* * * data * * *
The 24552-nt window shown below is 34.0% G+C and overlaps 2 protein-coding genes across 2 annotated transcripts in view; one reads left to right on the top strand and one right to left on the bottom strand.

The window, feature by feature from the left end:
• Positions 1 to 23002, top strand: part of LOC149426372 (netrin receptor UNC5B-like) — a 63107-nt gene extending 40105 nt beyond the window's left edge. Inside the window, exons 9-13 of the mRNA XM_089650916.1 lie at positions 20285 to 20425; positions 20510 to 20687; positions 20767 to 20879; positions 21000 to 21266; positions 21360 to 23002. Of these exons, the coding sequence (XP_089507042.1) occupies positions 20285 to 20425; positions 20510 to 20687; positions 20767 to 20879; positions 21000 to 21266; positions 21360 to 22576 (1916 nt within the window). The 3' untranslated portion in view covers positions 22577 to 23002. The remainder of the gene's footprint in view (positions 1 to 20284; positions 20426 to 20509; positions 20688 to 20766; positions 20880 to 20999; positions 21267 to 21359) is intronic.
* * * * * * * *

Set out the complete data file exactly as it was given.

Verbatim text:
The 24552-nt window shown below is 34.0% G+C and overlaps 2 protein-coding genes across 2 annotated transcripts in view; one reads left to right on the top strand and one right to left on the bottom strand.

The window, feature by feature from the left end:
• Positions 1 to 23002, top strand: part of LOC149426372 (netrin receptor UNC5B-like) — a 63107-nt gene extending 40105 nt beyond the window's left edge. Inside the window, exons 9-13 of the mRNA XM_089650916.1 lie at positions 20285 to 20425; positions 20510 to 20687; positions 20767 to 20879; positions 21000 to 21266; positions 21360 to 23002. Of these exons, the coding sequence (XP_089507042.1) occupies positions 20285 to 20425; positions 20510 to 20687; positions 20767 to 20879; positions 21000 to 21266; positions 21360 to 22576 (1916 nt within the window). The 3' untranslated portion in view covers positions 22577 to 23002. The remainder of the gene's footprint in view (positions 1 to 20284; positions 20426 to 20509; positions 20688 to 20766; positions 20880 to 20999; positions 21267 to 21359) is intronic.